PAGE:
Beadle, C.L., Ludlow, M.M., & Honeysett, J.L. (1993). Photosynthesis and production in a changing environment. Chapman and Hall, London. Pp. 113-128.
Bijanzadeh, E., & Emam, Y. (2010). Effect of defoliation and drought stress on yield components and chlorophyll content of wheat. Pakistan Journal of Biological Science, 13, 699-705.
Bijanzadeh, E., & Emam, Y. (2011). Evaluation of assimilate remobilization and yield of wheat cultivars under different irrigation regimes in arid climate.  Archives of Agronomy and Soil Science, 58, 1243-1259.
Borras, L., Slafer, G.A., & Otegui, M.E. (2004). Seed dry weight response to source–sink manipulations in wheat, maize and soybean: A quantitative reappraisal. Field Crops Research, 86, 131–146.
Dreccer, M.F., Grashoff, C., & Rabbinge, R. (1997). Source-sink ratio in barley (Hordeumvulgare L.) during grain filling: effect on senescence and grain protein concentration. Field Crops Research, 49, 269-277.
Emam, Y, & Seghatoleslami, M.J. (2005). Crop yield, physiology and processes. Shiraz University Press. 593 pp.(In Persian)
Emam, Y. ,& Dastfal, M. (1997). Above and below ground responses of winter barley plants to chlormequat in moist and drying soil. Crop Research, 14, 457-470.
Fayaz N., & Arzani A., 2011. Moisture stress tolerance in reproductive growth stages in triticale (X Triticosecale Wittmack) cultivars under field conditionsCrop Breeding Jornal, 1, 24-34. (In Persian)
Giunta, F.R. Motzo, & Deidda. M. (1993). Effect of drought on yield and yield components of durum-wheat and triticale in a Mediterranean environment. Field Crops Research, 33, 399-409.
GolestaniAraghi, S., & Assad, M.T. (1998). Evaluation of four screening techniques for drought resistance and their relationship to yield reduction ratio in wheat. Euphytica, 103,293–299.
Guttieri, M.J., Stark, J.C. Brien, K.O., & E. Souza, (2001). Relative sensitivity of spring wheat grain yield and quality parameters to moisture deficit. Crop Science, 41, 327-335.
Haley, S.D., Quick, J.S., & Morgan, J. A. (2002). Excised-leaf water status evaluation and associations in field-grown winter wheat. Canadian Journal of Plant Science, 83, 55-63.
Jaradat, A., & Konzak, C.F. (2003). Screening of wheat genotypes for drought tolerance. I. Excised-leaf water retention. Cereals Research Communication, 31, 179-187.
Joudi, M.,  Ahmadi, A., Poustini, K., & Sharifzadeh, F. (2006).  Effect of leaf elimination on the effectiveness of flag leaf photosynthesis and seed growth in bread wheat. Iranian Journal of Agriculture Science, 2, 203-211.
Lelley, T. (2006). Triticale: A low-input cereal with untapped potential. In: Singh, R.J., & Jauhar, P. P. (Eds.) Genetic resources chromosome engineering and crop improvement. (pp. 395–430). Boca Raton, CRC Press, Taylor & Francis Group, FL.
Lonbani M., & Arzani A. (2011). Morpho-physiological traits associated with terminal drought stress tolerance in triticale and wheat . Agriculture Research, 9, 315–329.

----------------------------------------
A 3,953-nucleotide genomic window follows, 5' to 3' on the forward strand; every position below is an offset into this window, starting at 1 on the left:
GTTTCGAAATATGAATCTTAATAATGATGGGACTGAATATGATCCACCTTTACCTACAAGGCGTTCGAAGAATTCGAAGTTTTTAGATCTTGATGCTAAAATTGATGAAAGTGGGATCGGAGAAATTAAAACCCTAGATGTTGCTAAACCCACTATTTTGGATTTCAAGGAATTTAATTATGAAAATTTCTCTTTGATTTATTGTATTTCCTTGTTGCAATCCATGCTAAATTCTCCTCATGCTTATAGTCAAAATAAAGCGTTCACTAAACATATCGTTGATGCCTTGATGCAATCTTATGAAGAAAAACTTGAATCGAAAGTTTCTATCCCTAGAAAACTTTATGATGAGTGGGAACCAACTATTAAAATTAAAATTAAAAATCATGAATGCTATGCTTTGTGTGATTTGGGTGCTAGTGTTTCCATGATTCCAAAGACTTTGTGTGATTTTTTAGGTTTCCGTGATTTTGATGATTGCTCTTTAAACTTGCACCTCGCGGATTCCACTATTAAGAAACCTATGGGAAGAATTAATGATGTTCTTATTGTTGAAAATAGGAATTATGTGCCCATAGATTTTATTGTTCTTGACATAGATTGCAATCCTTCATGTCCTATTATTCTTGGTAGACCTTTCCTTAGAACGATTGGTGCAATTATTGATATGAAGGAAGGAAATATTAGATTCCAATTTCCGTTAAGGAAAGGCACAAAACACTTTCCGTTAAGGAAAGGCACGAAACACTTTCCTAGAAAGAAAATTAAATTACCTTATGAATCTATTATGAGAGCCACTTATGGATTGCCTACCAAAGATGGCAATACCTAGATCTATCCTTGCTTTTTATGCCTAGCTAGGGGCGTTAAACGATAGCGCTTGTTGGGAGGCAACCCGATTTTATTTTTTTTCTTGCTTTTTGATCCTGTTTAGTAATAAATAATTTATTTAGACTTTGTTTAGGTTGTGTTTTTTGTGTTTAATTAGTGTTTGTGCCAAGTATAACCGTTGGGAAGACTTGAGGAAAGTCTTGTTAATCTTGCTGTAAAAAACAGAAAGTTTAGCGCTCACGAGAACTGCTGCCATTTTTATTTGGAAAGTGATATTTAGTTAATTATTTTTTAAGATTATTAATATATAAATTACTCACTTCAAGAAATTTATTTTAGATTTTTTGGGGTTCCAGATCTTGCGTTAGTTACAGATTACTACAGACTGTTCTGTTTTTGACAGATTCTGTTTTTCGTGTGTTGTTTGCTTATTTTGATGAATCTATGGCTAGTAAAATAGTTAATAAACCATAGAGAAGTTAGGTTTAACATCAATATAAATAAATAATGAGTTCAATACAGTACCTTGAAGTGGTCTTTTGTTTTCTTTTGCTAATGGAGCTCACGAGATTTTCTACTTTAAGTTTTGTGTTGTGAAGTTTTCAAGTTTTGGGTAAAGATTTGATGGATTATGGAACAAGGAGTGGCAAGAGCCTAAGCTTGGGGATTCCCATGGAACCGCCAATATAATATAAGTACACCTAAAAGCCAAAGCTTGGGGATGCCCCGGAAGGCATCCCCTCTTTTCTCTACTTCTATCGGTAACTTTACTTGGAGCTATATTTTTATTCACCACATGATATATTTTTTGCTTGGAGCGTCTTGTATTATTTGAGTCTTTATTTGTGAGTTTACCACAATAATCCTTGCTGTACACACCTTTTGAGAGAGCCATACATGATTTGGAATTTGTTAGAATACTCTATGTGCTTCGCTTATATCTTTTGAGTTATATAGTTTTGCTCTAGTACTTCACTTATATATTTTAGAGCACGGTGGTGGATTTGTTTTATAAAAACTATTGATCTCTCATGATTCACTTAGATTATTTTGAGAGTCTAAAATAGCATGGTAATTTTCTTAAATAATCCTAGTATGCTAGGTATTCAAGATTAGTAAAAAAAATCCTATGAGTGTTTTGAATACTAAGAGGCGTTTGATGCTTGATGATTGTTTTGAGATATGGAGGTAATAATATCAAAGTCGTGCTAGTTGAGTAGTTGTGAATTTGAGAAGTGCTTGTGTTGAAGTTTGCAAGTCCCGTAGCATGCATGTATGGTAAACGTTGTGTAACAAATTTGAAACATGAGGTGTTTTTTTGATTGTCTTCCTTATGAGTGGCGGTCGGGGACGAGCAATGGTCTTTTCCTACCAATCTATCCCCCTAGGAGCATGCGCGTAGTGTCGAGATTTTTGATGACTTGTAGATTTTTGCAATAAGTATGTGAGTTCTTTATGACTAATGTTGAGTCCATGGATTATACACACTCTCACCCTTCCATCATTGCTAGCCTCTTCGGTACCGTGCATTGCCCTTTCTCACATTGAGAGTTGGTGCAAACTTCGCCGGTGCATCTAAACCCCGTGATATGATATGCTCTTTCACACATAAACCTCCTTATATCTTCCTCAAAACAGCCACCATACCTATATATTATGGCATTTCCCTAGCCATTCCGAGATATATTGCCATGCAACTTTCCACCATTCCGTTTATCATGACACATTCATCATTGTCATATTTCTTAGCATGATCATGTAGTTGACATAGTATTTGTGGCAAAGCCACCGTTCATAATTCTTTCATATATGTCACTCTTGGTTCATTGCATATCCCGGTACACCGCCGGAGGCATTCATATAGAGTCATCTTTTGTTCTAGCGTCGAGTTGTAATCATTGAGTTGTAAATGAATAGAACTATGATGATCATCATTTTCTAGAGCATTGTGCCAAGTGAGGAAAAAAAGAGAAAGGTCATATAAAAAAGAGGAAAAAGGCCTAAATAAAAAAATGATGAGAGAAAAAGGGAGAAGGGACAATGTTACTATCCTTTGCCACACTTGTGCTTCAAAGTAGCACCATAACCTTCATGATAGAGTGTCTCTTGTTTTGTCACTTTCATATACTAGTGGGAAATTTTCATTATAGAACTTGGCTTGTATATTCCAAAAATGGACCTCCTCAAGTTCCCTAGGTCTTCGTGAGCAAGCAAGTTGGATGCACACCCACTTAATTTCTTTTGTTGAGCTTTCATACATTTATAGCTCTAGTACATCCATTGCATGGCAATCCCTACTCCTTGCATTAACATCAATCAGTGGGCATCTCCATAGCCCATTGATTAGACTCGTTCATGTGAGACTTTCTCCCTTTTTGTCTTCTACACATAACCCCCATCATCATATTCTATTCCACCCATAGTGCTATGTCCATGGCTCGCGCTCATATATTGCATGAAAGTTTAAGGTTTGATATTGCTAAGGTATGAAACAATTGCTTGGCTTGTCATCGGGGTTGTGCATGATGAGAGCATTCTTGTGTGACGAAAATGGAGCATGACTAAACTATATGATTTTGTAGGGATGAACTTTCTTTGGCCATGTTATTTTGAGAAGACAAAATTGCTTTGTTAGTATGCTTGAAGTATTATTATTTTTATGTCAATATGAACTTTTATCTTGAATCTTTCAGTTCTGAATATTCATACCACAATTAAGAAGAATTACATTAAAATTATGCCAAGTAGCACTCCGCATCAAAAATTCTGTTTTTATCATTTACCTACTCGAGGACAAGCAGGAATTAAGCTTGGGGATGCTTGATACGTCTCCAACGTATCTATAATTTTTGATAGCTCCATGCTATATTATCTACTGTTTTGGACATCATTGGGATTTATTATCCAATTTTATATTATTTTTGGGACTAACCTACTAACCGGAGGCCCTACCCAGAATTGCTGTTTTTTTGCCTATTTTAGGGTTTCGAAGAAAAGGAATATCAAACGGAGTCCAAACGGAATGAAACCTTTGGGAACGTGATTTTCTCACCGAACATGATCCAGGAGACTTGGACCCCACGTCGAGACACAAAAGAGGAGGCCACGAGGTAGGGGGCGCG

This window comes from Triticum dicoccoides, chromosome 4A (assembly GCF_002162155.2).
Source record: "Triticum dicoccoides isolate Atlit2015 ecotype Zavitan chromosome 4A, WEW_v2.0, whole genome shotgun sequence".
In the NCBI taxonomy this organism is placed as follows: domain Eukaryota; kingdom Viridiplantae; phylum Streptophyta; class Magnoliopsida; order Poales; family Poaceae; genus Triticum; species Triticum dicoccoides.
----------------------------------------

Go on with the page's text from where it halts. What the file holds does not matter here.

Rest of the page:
Matin, M.A., Jarvis, H.B., & Hayden, F. (1999). Leaf water potential, relative water content and diffusive resistant as screening techniques for drought tolerance in barley. Agronomy Journal, 91,100–105.
Oettler, G. (2005). Centenary review. The fortune of a botanical curiosity-triticale: Past, Present and future. Journal of  Agriculture Science, 143, 329-346.
Pfeiffer, W.H. (2003). Triticale improvement strategies at CIMMYT: Exploiting adaptive patterns and end-use orientation. Triticale Topics, 21, 18-27.
Riaz, R., & Choudhry, M.A. (2003). Genetic Analysis of some economic traits of wheat under drought condition. Asian Journal of Plant Science, 2, 790-796.
Savin, R., & Slafer, G.A. (1994). Shading effects on the yield of an Argentina wheat cultivar. Journal of Agriculture Science, 116,1–7.
Schnyder, H. (1993). The role of carbohydrate storage and redistribution in the source-sink relations of wheat and barley during grain filling.New Phytologica, 123, 233–245.
Schonfeld, M. A., Johnson, R.C., Carver B.F., & Mornhinweg, D.W. (1998). Water relations in winter wheat as drought resistance indicators. Crop Science, 28, 526–531.
Wang, H., & Clarke, M. (1992). Relationship of excised-leaf water loss and stomatal frequency in wheat. Canadian Journal of Plant Science, 73, 93-99.
Wenzel, W.G. (1997). Leaf water retention of excised leaves as a measure of drought resistance in grain sorghum (Sorghum bicolor L.) genotypes. South African Journal of Plant Science, 14:31-34.
Yang, R.C., Jana, S., & Clark J.M. (1991). Phenotypic diversity and associations of some potentially drought-responsive characters in durum wheat. Crop Science, 31, 1484–1491.
Zadoks, J.C., Chang, T.T,, & Konzak, C.F. (1974). A decimal code for the growth stages of cereals. Weed Research, 14:11–16.
Zhenlin, W., Yanping, Y., Mingrong, H., & Hongmingand, C. (1998). Source-sink manipulation effect on post anthesis and grain setting on spike in winter wheat. Photosynthetica, 35, 453-459.